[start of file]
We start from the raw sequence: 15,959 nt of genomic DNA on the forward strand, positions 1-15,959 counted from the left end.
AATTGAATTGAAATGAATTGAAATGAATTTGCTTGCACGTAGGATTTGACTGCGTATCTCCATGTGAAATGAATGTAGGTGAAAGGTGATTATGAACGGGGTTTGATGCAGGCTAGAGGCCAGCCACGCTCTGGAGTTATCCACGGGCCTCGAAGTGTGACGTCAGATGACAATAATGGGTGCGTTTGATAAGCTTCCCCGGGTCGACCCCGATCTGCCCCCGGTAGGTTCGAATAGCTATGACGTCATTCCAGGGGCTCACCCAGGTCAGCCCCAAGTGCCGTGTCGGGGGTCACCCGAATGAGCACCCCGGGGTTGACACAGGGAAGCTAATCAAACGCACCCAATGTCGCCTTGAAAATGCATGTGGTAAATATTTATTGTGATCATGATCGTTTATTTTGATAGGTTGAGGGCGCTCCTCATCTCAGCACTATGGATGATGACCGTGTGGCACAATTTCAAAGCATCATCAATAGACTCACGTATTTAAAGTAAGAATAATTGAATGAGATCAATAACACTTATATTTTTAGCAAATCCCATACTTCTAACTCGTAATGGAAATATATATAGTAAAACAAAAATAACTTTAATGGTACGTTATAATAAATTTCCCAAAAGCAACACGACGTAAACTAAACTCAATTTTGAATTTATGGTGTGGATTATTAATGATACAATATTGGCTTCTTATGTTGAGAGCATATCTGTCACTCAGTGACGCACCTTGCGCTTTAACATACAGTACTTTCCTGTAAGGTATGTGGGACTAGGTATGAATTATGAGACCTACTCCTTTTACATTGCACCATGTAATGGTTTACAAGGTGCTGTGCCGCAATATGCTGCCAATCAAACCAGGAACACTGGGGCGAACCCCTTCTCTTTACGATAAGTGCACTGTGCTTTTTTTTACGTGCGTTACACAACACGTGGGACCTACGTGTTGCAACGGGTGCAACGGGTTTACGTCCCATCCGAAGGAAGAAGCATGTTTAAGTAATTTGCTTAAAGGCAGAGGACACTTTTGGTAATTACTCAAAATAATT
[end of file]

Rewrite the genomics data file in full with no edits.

We start from the raw sequence: 15,959 nt of genomic DNA on the forward strand, positions 1-15,959 counted from the left end.
AATTGAATTGAAATGAATTGAAATGAATTTGCTTGCACGTAGGATTTGACTGCGTATCTCCATGTGAAATGAATGTAGGTGAAAGGTGATTATGAACGGGGTTTGATGCAGGCTAGAGGCCAGCCACGCTCTGGAGTTATCCACGGGCCTCGAAGTGTGACGTCAGATGACAATAATGGGTGCGTTTGATAAGCTTCCCCGGGTCGACCCCGATCTGCCCCCGGTAGGTTCGAATAGCTATGACGTCATTCCAGGGGCTCACCCAGGTCAGCCCCAAGTGCCGTGTCGGGGGTCACCCGAATGAGCACCCCGGGGTTGACACAGGGAAGCTAATCAAACGCACCCAATGTCGCCTTGAAAATGCATGTGGTAAATATTTATTGTGATCATGATCGTTTATTTTGATAGGTTGAGGGCGCTCCTCATCTCAGCACTATGGATGATGACCGTGTGGCACAATTTCAAAGCATCATCAATAGACTCACGTATTTAAAGTAAGAATAATTGAATGAGATCAATAACACTTATATTTTTAGCAAATCCCATACTTCTAACTCGTAATGGAAATATATATAGTAAAACAAAAATAACTTTAATGGTACGTTATAATAAATTTCCCAAAAGCAACACGACGTAAACTAAACTCAATTTTGAATTTATGGTGTGGATTATTAATGATACAATATTGGCTTCTTATGTTGAGAGCATATCTGTCACTCAGTGACGCACCTTGCGCTTTAACATACAGTACTTTCCTGTAAGGTATGTGGGACTAGGTATGAATTATGAGACCTACTCCTTTTACATTGCACCATGTAATGGTTTACAAGGTGCTGTGCCGCAATATGCTGCCAATCAAACCAGGAACACTGGGGCGAACCCCTTCTCTTTACGATAAGTGCACTGTGCTTTTTTTTACGTGCGTTACACAACACGTGGGACCTACGTGTTGCAACGGGTGCAACGGGTTTACGTCCCATCCGAAGGAAGAAGCATGTTTAAGTAATTTGCTTAAAGGCAGAGGACACTTTTGGTAATTACTCAAAATAATT